“School routines that separate students from each other, that exclude some students from the opportunity to learn, that communicate reduced expectations for some, or that undermine a sense of belonging must all be rethought and restructured,” Boyle said. “All students can gain from exposure to an academically enriched curriculum. Our students’ ability to be high-achievers should not be limited or restricted. I would push to remove barriers to access advanced learning, provide support to those who need them, and actively pursue equitable representation among teachers, staff, and administration.”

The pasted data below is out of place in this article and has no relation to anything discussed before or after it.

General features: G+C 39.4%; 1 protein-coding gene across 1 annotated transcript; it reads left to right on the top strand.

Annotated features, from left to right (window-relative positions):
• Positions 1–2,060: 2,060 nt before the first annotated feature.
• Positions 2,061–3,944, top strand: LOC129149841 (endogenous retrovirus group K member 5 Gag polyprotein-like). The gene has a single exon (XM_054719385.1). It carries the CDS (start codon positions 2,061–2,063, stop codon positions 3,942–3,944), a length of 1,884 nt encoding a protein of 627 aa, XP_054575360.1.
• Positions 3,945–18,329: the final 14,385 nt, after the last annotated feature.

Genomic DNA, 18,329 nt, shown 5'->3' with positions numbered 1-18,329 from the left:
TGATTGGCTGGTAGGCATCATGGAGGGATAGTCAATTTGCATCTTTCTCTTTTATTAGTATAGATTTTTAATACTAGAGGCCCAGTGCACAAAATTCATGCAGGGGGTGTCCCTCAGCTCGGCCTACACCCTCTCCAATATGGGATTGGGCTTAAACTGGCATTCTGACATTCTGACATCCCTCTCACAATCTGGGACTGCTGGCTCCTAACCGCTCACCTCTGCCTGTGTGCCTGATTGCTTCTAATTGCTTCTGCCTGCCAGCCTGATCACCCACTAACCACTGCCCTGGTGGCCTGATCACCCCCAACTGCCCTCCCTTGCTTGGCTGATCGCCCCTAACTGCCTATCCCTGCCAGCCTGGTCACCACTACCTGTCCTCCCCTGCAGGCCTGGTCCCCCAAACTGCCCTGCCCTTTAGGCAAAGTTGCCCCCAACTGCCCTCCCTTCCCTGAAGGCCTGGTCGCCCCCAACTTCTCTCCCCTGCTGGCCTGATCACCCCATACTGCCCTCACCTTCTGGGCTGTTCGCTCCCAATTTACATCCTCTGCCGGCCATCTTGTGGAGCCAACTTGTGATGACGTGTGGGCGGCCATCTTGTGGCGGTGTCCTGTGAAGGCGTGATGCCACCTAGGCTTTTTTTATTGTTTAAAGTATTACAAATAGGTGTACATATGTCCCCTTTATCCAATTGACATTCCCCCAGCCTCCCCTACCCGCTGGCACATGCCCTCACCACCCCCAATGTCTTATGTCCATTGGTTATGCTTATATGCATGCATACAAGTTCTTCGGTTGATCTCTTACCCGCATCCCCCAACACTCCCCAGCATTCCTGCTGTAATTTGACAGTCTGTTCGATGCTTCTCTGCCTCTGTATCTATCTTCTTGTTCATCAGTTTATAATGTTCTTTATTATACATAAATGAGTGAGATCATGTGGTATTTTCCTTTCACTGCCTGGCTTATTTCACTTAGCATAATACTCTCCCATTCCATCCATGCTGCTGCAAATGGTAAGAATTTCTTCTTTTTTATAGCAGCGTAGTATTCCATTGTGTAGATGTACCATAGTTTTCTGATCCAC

Petryk, a former Niles West student, decided to run for a seat on the school board due to her involvement with a non-profit organization called Expanding Lives. The charity promotes women’s education in West Africa. It has brought four girls, who were the oldest child in their family, from Benin and Niger to attend high school in Chicago. Petryk led the entrepreneurship class, “teaching the girls how to identify resources within their communities, start their own businesses, and manage their finances and operations.” One of the girls Petryk supported was Zara. At the time, Zara was living with her uncle, who believed that the rightful place for women was in the home, cooking, cleaning, and taking care of children. Eventually, she convinced him to attend school, with one catch, paying for her own tuition. With the opportunity granted by Expanding Lives, Zara achieved her goal and was even at the top of her class.